4. Make HR processes less painful for everyone. HR forms are generally unavoidable for booking leave, requesting equipment or submitting new ideas, not to mention time spent trawling through policies to work out what is and isn’t allowed. A bot, with access to the relevant information and systems, could assist staff to complete forms via a Q&A format, and add value by validating content and clarifying requirements, saving the HR team from a trying back-and-forth. “Book holidays for the first week in December” is easier than having to look up the dates. The bot can then ensure the required leave is available, then log the request, calendar the dates and automatically set up out of office replies.
  5. Welcome new starters. Onboarding employees is often done poorly, giving a bad first impression and wasting IT, HR and the new starter’s time. Introducing AI to the process ensures a consistent experience, conserving resources, and guiding the inductee through a series of introductory topics to provide information in manageable chunks. It can also ensure reliable completion of legal requirements such as safety briefings or acceptance of conditions. Employees who participate in a structured onboarding program are 69 per cent more likely to stay with an organisation for three years.

In the right hands, technology such as Microsoft Azure AI services can get you on the AI journey quickly. It’s worth investigating how AI can help your business… before it helps your competitors.

Source: The CEO Magazine 
In Collaboration with Huntertech Global

AI is almost everywhere in the news today, and the drive to create and implement AI solutions is creating an enormous talent gap.  An estimated 80% of companies are already investing in AI and most are facing challenges hiring the capabilities they need to implement a useful AI application or product.  It’s clear that there is an intensively competitive market for artificial intelligence and machine learning specialists.  Many companies first attempt to hire Ph.D.-level data scientists with expertise in AI algorithms and “feature engineering.” Some analysts have even equated “AI talent” with such researchers.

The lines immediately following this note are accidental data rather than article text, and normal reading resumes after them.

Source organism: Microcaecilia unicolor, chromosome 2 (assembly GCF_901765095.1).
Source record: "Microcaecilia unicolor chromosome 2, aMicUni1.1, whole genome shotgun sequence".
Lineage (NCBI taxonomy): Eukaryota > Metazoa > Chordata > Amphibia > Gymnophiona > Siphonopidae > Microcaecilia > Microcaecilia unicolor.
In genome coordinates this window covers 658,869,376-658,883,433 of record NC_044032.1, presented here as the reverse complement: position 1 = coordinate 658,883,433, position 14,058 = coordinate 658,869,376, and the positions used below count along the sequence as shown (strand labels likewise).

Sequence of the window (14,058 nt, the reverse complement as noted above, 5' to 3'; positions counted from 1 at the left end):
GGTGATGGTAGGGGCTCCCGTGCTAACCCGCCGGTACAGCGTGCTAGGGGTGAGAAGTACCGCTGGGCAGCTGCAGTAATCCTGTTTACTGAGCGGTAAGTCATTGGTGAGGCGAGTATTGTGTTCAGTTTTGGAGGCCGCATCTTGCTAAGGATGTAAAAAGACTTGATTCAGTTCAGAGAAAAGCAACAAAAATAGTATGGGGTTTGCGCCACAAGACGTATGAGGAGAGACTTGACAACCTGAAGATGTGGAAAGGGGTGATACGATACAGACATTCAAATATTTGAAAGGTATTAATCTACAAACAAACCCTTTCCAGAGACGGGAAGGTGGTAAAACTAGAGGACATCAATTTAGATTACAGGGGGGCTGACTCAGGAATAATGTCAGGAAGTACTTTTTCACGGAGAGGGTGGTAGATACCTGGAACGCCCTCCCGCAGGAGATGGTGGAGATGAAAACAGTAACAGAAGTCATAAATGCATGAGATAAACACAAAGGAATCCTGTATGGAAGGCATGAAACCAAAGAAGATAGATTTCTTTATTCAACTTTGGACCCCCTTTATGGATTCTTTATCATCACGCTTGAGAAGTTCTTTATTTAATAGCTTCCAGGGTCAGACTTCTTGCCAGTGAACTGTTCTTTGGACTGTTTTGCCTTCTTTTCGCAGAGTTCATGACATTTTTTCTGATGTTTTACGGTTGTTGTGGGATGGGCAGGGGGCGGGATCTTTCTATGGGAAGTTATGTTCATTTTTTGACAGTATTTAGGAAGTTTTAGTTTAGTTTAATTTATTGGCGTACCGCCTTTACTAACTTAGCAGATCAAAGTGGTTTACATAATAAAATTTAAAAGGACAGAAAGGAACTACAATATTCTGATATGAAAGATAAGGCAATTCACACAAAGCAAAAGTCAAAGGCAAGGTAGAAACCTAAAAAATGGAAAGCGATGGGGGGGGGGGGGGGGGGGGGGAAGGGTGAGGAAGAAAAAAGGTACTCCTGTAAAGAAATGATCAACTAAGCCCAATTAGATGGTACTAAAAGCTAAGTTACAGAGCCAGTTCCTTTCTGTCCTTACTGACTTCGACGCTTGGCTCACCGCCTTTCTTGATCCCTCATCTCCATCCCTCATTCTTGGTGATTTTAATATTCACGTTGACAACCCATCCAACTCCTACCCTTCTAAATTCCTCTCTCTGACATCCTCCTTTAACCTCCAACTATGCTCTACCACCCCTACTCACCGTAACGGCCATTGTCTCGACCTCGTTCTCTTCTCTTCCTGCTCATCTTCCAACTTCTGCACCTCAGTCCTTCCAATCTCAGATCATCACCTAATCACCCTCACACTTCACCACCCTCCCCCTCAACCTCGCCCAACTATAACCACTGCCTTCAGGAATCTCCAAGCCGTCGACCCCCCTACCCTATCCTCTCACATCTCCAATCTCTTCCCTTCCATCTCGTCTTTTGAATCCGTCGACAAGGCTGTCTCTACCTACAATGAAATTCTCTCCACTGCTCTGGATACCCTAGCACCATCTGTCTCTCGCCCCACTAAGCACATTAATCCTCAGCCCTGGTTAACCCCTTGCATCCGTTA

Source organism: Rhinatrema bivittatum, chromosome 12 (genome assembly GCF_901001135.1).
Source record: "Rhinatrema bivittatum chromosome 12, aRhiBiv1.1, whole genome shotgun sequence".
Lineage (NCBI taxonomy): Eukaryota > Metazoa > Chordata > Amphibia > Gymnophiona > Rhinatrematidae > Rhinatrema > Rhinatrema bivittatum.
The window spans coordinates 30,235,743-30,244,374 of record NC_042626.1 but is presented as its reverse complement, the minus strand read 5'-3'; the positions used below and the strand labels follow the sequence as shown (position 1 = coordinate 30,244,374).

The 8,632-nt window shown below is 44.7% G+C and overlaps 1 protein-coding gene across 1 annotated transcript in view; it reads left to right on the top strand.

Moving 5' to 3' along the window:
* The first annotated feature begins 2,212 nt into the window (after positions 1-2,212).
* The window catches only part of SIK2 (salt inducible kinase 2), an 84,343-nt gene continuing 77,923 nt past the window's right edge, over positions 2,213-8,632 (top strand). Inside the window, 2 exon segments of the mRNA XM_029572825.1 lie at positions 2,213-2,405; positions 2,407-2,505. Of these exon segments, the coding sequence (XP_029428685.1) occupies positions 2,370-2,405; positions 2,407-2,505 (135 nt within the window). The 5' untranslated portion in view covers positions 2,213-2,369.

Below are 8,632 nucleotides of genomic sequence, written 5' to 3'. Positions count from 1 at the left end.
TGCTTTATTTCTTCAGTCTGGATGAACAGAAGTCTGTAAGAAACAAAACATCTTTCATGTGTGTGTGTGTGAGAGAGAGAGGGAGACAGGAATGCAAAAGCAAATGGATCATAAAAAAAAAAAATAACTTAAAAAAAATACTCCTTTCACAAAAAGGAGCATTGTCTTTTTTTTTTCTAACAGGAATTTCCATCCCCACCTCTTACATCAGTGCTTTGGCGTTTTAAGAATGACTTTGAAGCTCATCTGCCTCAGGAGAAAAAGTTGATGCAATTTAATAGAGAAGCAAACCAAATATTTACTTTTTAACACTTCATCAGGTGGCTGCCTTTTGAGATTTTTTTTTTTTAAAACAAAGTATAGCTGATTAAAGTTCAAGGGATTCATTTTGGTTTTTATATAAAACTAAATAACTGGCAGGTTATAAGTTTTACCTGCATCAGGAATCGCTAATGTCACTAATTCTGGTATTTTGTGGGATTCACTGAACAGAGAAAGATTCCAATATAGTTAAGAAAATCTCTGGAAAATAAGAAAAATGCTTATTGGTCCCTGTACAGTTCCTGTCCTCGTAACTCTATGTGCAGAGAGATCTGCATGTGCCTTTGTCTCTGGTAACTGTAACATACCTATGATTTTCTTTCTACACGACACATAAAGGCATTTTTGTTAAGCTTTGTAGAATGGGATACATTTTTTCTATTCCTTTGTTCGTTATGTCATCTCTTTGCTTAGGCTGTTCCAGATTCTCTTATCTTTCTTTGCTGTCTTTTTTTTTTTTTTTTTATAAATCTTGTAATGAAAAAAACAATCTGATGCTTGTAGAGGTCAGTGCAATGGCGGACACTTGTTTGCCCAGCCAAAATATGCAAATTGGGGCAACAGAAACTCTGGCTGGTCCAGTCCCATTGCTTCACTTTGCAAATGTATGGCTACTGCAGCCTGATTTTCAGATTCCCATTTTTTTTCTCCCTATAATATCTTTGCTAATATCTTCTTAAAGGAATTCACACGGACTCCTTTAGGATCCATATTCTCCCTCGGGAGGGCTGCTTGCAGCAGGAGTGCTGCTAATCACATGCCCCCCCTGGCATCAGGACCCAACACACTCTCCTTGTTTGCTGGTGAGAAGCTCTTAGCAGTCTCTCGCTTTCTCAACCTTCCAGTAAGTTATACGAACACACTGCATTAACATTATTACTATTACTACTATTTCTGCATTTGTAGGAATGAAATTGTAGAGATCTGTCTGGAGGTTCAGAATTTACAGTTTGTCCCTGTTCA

However, AI talent goes far beyond machine learning Ph.D’s.  Equally important and less understood are the set of talent issues emerging around AI product development and engineering. Most firms have not filled these roles, and their AI projects are suffering as a result.

The AI Engineer Role

Because some others have already realized their importance, let’s focus first on engineering skills. A very useful article recently pointed out the difference between machine learning researchers and machine learning engineers.  The key takeaway is that most companies need engineers to help develop products and production applications, rather than a researcher to help push the boundaries of AI technique and technology.